PopChart [D]:  A server application for web sites that need a high number of charts and/or charts that access data in a database.

Haptic perception

'Haptic perception' is not the same but is equivalent to 'visual perception' for images. Those who see images learn to 'read' the images and their perspective. Cultural differences account for different ways of representing the third, and other, dimensions. For images in the western tradition, 'perspective points' determine the form of representation. For people who feel, rather than see 3D representations, - the objects get folded out eg a Coke can might have its flat side but also its two ends. For an interesting paper on this issue, see It points out that, for example, 3Dness is not represented in perspective, as for sighted people, but rather in relativity see images below:

two haptic versions of a table and accompanied by the following caption in the paper, "Fig. 4 Two equivalent solutions for flattening a long table. The upper one is chosen if the table is surrounded by other objects, the lower one if objects stand on the tabletop."





The Tiger Advantage Tactile Graphics Embosser is a Windows printer for blind people. Tiger was developed within the Oregon State University Science Access Project and is now commercially available from ViewPlus Technologies, Inc. Tiger is a tremendously useful tool for agencies that need to make graphical or highly structured information in tactile form. Standard (and reasonably user-friendly) Windows applications can be used to create tactile information or convert printed information to tactile form. One can, with help of sighted friends, create tables, graphs, bar charts, and other things from MS Excel, edit scanned images or imported clip art, and include them in text documents, and how to use a hot key plus Enter to convert text to Braille prior to printing on Tiger.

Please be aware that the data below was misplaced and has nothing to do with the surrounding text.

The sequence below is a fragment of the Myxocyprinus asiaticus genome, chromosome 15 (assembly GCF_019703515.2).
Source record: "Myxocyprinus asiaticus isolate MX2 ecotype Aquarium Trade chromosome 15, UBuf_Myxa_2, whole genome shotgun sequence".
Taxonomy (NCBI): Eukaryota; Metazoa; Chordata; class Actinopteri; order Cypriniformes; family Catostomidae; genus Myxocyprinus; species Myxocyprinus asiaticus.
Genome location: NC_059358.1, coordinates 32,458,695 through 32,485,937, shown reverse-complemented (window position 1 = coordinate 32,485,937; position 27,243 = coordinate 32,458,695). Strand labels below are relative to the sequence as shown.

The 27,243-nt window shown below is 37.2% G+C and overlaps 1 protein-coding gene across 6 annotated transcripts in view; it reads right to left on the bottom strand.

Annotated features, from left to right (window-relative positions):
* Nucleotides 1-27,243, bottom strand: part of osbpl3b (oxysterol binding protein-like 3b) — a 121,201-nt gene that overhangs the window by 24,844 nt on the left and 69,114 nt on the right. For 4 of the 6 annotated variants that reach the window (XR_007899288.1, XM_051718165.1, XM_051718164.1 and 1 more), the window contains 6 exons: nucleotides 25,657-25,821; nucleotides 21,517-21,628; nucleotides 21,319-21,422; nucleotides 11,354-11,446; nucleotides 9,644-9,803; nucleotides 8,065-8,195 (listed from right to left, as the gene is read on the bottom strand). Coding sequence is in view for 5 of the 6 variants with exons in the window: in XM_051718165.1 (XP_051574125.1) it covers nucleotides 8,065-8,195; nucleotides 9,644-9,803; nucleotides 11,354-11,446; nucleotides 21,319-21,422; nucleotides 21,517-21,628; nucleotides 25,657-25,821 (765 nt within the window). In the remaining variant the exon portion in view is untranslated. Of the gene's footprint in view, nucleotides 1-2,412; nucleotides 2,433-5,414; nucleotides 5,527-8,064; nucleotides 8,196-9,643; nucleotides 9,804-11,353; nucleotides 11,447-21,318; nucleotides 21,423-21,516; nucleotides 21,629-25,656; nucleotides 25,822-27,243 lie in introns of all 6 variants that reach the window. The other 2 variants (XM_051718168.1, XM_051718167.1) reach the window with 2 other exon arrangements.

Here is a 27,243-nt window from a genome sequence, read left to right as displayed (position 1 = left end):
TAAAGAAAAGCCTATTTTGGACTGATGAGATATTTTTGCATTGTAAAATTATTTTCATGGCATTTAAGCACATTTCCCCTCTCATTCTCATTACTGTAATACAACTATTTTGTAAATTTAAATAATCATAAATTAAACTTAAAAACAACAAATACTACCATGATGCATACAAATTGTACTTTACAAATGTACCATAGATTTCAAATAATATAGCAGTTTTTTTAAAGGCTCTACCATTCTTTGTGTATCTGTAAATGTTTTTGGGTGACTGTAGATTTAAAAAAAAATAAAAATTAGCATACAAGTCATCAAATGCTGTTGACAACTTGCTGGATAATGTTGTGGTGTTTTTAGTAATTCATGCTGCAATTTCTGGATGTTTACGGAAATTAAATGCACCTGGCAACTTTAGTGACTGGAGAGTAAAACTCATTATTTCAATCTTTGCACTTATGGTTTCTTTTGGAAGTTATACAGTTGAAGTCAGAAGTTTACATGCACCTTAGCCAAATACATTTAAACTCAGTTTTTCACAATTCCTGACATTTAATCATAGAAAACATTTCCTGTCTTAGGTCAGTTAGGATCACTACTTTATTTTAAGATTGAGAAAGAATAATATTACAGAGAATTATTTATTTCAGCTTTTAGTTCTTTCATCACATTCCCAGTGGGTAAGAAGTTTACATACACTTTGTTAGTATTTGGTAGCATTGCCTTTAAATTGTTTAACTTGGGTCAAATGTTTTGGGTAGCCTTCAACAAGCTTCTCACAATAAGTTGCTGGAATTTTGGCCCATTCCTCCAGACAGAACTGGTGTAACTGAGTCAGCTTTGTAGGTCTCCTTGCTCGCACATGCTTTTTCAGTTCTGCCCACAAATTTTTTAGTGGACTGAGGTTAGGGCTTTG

from about American Printing House for the Blind, 1839 Frankfort Avenue, Mailing Address: P.O. Box 6085, Louisville, Kentucky 40206-0085, Phone: 502-895-2405, Toll Free: 800-223-1839, Fax: 502-895-1509.

According to the advertising:

"Touch NOMAD Lightly: It Talks!

Put simply, NOMAD makes tactile pictures talk! NOMAD is a touch-sensitive pad on which raised-line graphics are placed. The NOMAD pad is connected to a personal computer (supplied by the user) and files describing the graphics are loaded. Once the appropriate file is selected, the user can touch various points on the graphic and NOMAD will describe them with synthetic speech.

Blind and visually impaired people can use NOMAD to independently learn about geography, geometry, biology, physics, physiology, electronics, astronomy, and any other subjects involving charts, graphs, diagrams or spatial concepts.

Some of the many uses of NOMAD include:

Use Ready-Made Graphics or Create Your Own

The makers of the NOMAD Pad refer clients to the American Print House (APH) or suggest they develop graphics themselves.

TouchBlaster Software Version 6.0 for the NOMAD Pad

"TouchBlaster(TM) Software Version 6.0 is now included with all new NOMAD pads. A few of the many new features of Version 6.0 include: digitized sound, a simplified menu option, a stand-alone mode that incorporates a built-in braille alphabet and four preset buttons, and much more! A Version 6.0 upgrade is available to users of previous software versions."

The National Centre for Tactile Diagrams

Based at the University of Hertfordshire UK, the Centre has good information including information about

Recording for the Blind & Dyslexic

from - - this group offer a big catalogue of ready-made diagrams


Tactile (haptic) devices

For information about tactile printing and overlays on graphics tablets and the editor for making SVG more hierarchically correct, see paper for CSUN at

There is a good description of the use of tactile presentation in "Audio and Haptic Access to Math and Science - Audio graphs, Triangle, the MathPlus Toolbox, and the Tiger printer", an IFIP98 paper.

Further information is available from an annotated list at

Last updated: 8 March 2002